‘La Princesse’: Arachnid ‘Art’, Big Toys And Cultural Communities In Liverpool
La Princesse, a gigantic metal spider, came to Liverpool in early September 2008. This monster brought huge crowds to Liverpool’s city centre, as it enacted its story of ‘scientists’ and adventure.
There to attract ‘cultural tourism’ business to the city, at almost two million pounds one hopes this was a success. Whether, as claimed, it also engaged people successfully in ‘culture’ is also uncertain: at some point real cultural engagement surely also involves empowerment.
Few people will not know that Liverpool, in the early Autumn of its European Capital of Culture 2008 year, has been visited by a Big Spider.
This ‘creature’ (for some indiscernible reason named La Princesse) was constructed entirely of metal, wood and bits of hydraulic and was, it is said, fifty feet high. It paraded in the city centre over the first weekend of September 2008, ‘acting’ out a storyline involving ‘scientists’ who had to do ‘experiments’ to control the gigantic techno-insect. But the reasoning behind the Spider was no fairy tale.
A European connection
A direct descendant of the Sultan’s Elephant (which suddenly appeared in London in May 2006), another construction from the company La Machine, this creation cost even more – apparently something under £2 million. In both cases considerable sums will have gone into the coffers of the French business which built these monster artefacts…. which by their genesis at least bring a much-needed ‘European’ angle to our singularly Scouse Capital of Culture 2008 activities.
And it is worrying to learn from Artichoke, the UK company which brought the machines to Britain, that there was a serious shortfall in anticipated budget (the sum of £300k to £400K has been suggested). Indeed, a charitable appeal was put out to plug the gap.
Arts budget shortfalls and sensible audits?
What, I wonder, would happen if smaller, less publicly vaunted, arts organisations had proportionately similar shortfalls? And if they started from the premise that they could keep the arrangements to themselves, feeling no pressing need to be particularly transparent about anticipated ‘audience’ numbers, budgets, impacts or outcomes?
I ask this as a volunteer community arts promoter threatened last year with the withholding of one thousand pounds from the munificent five thousand promised (our total budget was around £18,000), simply because of a genuine mistake by a single supplier involving very considerably less than just one pound – and which it took many weeks of my (and others’) unpaid time, as well as hours of city employee activity, to resolve.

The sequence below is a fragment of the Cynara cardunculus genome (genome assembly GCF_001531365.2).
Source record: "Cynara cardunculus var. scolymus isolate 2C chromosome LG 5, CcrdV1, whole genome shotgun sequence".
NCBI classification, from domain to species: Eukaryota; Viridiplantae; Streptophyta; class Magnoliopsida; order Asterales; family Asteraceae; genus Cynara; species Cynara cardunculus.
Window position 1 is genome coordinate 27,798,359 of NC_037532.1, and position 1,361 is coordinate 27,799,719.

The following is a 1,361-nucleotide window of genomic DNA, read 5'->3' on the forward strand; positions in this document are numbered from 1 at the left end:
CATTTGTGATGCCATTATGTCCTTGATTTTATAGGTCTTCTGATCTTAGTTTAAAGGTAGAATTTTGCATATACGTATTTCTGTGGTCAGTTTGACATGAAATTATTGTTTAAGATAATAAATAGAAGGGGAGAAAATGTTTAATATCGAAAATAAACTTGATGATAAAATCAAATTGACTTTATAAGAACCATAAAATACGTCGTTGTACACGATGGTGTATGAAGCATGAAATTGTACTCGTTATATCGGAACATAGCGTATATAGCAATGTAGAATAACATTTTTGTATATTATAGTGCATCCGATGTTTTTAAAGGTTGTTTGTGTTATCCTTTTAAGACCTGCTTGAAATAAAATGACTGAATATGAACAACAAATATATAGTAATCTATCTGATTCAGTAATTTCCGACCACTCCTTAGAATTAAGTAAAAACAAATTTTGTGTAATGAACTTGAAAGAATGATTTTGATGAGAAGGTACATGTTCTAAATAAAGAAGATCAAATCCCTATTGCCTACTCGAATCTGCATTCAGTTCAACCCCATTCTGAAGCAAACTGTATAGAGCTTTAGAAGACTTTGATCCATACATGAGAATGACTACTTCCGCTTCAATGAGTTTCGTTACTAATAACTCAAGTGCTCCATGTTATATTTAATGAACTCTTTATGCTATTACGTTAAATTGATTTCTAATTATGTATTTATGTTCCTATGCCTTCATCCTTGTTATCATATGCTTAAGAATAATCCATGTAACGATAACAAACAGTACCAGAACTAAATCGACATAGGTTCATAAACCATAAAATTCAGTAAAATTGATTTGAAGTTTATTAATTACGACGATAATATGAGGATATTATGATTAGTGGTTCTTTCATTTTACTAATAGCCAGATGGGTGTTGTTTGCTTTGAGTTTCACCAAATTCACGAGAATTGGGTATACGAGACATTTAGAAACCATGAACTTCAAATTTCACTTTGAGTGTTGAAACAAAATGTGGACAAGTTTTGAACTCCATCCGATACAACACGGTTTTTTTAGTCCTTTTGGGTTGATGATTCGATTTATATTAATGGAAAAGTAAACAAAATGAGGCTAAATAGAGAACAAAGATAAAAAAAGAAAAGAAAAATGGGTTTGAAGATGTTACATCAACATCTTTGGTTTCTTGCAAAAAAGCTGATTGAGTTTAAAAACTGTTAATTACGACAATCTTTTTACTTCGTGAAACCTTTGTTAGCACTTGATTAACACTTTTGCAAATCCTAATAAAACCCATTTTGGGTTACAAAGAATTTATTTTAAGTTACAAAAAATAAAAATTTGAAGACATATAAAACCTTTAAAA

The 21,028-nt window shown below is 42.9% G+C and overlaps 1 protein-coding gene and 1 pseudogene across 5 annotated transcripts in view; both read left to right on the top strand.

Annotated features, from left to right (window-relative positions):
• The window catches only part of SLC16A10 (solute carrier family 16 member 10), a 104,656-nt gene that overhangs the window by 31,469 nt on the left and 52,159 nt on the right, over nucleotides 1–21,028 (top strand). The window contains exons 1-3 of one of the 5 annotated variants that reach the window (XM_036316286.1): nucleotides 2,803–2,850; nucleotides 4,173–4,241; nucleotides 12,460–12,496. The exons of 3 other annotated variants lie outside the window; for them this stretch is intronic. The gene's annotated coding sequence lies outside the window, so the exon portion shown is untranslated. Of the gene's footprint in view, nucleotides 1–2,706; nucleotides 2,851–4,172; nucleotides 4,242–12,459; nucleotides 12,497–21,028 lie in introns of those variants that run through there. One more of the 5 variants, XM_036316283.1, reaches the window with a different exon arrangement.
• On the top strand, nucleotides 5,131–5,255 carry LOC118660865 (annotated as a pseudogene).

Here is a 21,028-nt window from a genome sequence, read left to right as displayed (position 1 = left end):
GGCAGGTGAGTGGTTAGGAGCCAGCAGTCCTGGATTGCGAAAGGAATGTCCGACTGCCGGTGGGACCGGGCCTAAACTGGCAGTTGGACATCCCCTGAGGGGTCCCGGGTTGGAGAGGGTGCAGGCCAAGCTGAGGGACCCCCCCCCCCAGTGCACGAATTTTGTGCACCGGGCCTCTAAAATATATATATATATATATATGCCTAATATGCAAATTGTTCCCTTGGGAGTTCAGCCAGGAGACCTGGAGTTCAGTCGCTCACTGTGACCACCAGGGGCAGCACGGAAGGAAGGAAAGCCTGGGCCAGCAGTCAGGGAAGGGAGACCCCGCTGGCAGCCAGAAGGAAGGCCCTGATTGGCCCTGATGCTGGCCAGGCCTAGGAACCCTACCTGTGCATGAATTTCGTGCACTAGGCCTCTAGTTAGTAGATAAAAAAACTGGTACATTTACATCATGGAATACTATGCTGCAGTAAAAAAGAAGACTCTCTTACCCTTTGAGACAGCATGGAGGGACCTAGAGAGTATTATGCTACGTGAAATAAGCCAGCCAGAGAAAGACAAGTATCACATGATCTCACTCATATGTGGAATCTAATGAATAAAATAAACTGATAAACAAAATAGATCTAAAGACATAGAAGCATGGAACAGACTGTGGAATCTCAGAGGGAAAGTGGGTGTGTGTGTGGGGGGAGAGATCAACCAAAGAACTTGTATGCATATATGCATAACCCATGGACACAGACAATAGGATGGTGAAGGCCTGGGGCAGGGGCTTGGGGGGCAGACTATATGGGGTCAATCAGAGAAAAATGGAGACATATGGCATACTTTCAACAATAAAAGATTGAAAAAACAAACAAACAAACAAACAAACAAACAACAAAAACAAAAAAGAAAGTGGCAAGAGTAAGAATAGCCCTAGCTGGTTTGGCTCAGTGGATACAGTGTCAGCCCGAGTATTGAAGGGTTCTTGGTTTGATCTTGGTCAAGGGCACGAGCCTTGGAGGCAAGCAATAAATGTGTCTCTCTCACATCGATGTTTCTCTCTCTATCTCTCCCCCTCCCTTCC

Which Council officials, I must enquire, have time and salaried capacity to pursue relentlessly a sum amounting to the cost of one postage stamp? (If nothing else, we can now see that corporately they really don’t understand proportionality in accounting.)
Are these the same people who seem happy to permit the continuation of their own projects when over-running by six figures (predictably, since some – how much? – of this was attributed to the fall of the pound against the Euro)? Perhaps La Princesse should be renamed La Suprise.
The rationale: cultural tourism
It might seem here as though I’ve lost the point of what La Machine’s creations are ‘for’. But I don’t think so. The Spider was and remains at its metal heart a vehicle for marketing and tourism; and perhaps also a justification for the self-laudatory outpourings by the powers-that-be which those of us who live in the city encounter on a daily basis from our local media.
But using ‘art’ promotionally is not an especially Liverpool activity. It happens everywhere, from Glasgow to Vienna to South America; just think of the previous UK European Capital of Culture, or the Vienna Philharmonic, or the Andean statue of Christ the Redeemer. Very different ‘arts’, but given in the modern world (if not in origin) the same message and intent.
Marketing becomes the meaning
What bothers me is when the one and only meaning of an art(efact) is the marketing message.
Our Austrian orchestra and South American statue began in very different ways – one started in 1842 as a celebration of the great tradition of European classical music, and the other as a celebration (in 1904) of a peace treaty between Argentina and Chile, bickering over their national boundaries.
Only subsequently have these cultural icons become brilliant marketing tools.
Different ‘rules’ for different ventures?
So here’s the rub: whilst perforce relatively junior local government officers were (a) assiduously trying to delay – we can all guess why – the payment of the final grand of the magnificent ‘funding’ allotted to my hard-working on-the-ground arts charity and (b) ignoring equally assiduously (they had to) my remonstrations that this sort of behaviour is exactly why many ‘in the community’ give up and walk away from delivering grassroots community arts and cultural activities, other more senior officers were short-cutting to hugely expensive ‘projects’ which amount to a cross between the disneyesque and hard-sell…. which they then self-declare to have been a massive success even before it’s all finished. QED.